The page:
Unpick about 1”/3cm of overlocking on the neck seam each side of the new centre back.
With the wrong sides together overlock or machine sew down the collar section only.
With the right sides together overlock or machine sew down the coat section only.
Re- sew or overlock across the opening in the back neck seam. This will give you a centre back seam, but a much better fitting coat!
Bianca Hack 2
If you find the front waterfall too much for you, it’s easy to trim down the collar and front edge.
Try on your Bianca coat and decide how much you want to trim off the front waterfall. It may be that you don’t want the collar so high or not so much in the double breasted crossover, or even a combination of both. Fold under or mark how much you want to take off.
Turn the Bianca inside out and put one sleeve into the other. This will allow the coat to sit flatter folded in half.
Lay out the front of the Bianca so you can see the whole of the collar and front edge. Make sure both edges are level and matched up at the top and bottom corners.
Mark on where you would like the new edge to be with chalk or a marker pen. Use a ruler to get the lines straight as the collar and front edge are supposed to be at right angles.
Trim off the excess fabric. You can leave the edge raw or finish with overlocking or any other method you choose.
This will give a more pared down waterfall at the centre front.
I hope these hacks will help you to make the most of our wonderful Bianca coat for the cooler months to come.
So here’s the thing – running a business is bloody hard work. I literally eat, sleep, breathe what I do 24/7 like most other small business owners or solo entrepreneurs.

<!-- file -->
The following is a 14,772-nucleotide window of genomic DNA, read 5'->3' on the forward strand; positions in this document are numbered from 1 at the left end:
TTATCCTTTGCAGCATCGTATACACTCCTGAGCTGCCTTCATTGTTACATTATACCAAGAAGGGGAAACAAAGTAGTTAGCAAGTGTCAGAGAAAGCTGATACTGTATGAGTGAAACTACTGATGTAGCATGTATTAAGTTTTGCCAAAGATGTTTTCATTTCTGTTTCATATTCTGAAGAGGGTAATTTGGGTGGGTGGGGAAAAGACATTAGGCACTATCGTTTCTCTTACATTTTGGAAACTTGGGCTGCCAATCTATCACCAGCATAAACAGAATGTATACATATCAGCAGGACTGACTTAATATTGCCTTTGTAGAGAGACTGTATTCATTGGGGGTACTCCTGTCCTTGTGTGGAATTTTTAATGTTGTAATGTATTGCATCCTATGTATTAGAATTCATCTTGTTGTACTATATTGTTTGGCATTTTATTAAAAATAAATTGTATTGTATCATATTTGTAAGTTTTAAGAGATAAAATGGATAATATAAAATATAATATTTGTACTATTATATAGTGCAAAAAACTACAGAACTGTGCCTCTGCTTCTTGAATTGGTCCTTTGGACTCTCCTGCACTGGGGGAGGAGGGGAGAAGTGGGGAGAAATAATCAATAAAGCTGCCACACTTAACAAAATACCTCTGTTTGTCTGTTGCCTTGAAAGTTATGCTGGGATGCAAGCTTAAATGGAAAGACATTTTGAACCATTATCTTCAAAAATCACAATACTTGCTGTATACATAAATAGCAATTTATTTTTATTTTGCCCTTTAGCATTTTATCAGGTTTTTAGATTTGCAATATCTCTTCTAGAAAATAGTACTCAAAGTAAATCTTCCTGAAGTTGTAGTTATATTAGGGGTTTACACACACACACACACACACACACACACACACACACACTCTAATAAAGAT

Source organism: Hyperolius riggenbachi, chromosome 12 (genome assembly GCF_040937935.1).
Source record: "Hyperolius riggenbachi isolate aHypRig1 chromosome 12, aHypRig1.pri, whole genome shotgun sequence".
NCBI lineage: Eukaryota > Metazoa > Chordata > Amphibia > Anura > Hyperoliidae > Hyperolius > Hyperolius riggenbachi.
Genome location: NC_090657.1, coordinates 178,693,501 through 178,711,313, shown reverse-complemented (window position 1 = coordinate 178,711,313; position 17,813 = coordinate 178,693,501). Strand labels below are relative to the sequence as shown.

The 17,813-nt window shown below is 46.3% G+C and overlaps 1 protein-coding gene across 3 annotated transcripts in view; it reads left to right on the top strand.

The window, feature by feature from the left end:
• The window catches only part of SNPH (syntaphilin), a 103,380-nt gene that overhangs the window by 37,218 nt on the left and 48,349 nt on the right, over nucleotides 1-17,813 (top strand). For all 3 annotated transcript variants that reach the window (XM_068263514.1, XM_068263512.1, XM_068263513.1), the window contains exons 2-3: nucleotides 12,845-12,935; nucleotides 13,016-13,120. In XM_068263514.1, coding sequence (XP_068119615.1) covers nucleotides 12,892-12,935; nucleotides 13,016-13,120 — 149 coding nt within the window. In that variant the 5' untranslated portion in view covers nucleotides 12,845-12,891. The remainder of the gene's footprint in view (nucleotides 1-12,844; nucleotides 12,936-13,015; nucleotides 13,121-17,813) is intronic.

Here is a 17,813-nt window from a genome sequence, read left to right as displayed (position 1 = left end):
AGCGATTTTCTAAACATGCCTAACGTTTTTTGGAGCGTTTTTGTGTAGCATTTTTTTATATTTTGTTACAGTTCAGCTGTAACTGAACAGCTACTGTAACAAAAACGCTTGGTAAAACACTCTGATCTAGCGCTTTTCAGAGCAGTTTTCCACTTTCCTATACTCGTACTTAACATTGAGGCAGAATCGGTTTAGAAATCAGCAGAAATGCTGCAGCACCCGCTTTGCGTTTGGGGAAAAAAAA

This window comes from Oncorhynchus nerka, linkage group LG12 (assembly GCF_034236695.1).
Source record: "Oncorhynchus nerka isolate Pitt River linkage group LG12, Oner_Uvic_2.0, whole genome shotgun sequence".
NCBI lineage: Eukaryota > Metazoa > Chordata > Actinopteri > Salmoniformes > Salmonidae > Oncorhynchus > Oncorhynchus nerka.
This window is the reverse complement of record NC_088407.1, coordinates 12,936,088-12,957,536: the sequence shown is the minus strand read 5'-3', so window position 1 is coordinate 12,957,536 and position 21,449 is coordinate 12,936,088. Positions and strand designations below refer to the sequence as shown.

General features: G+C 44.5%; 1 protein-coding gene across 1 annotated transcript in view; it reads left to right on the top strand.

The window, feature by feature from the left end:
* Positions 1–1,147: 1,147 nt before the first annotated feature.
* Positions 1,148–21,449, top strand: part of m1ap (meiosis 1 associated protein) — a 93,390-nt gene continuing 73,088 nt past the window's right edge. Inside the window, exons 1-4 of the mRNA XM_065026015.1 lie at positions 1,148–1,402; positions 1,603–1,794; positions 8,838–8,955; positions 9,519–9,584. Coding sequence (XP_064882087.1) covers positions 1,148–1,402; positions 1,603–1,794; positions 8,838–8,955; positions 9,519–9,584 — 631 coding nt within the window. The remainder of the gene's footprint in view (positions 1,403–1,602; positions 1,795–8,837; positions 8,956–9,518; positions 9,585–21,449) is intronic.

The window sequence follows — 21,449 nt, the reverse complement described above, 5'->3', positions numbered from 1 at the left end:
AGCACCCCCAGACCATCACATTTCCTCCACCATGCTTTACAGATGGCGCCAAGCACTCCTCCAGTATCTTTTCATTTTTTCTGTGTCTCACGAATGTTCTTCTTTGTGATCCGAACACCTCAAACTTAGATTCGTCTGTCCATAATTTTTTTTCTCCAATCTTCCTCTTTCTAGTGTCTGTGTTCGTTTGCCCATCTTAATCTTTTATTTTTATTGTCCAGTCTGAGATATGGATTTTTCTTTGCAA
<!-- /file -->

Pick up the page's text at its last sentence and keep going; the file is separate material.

But I really, really enjoy it.
However, as I try and remind those I teach and who are concentrating so, so hard on their sewing – don’t forget to breathe!
It can be difficult to remember to come up for air as a business owner because you are so immersed in what you’re doing on a daily, weekly, or even monthly basis that it is hard to remember to take that breath.
We can be very hard on ourselves too, about making time for a bit of self-care. As a mum of two small children I relished the rare chances I had to go and read a book on the beach by myself when the kids were with their dad. I felt extremely guilty about doing so, but that time away just for myself made me a better mummy. After all the inflight safety talk clearly states that you need to attach your own oxygen mask before helping anyone else.
So what I’m trying to say here is that as business owners we need to make time to have time to think and focus on what we are doing and why, where we are going and how are we going to get there. I personally find it really hard to think about the business when I’m in the business if you see what I mean.
This is why Claire Louise and I have decided that we are going to stay on for a few days after our October Retreat in Cornwall. We just need that bit of breathing space before returning to the hustle and bustle of what we do. The batteries need a bit of a recharge – we are not Duracell Bunnies. We all deserve a bit of self-care sometimes, it’s not selfish. It’s essential.
We would love it if you could come and join us. There will be home cooked meals each day so you don’t have to worry about cooking. You can take part in a bit of restorative meditation or relaxing yoga. Enjoy a massage or treatment to help you unwind or feel revitalised. Or just chill in the hot tub! The sewing machines will be there too so if you fancy bringing some sewing with you this is the perfect opportunity to make up new samples or even – (pauses for effect) make something for yourself.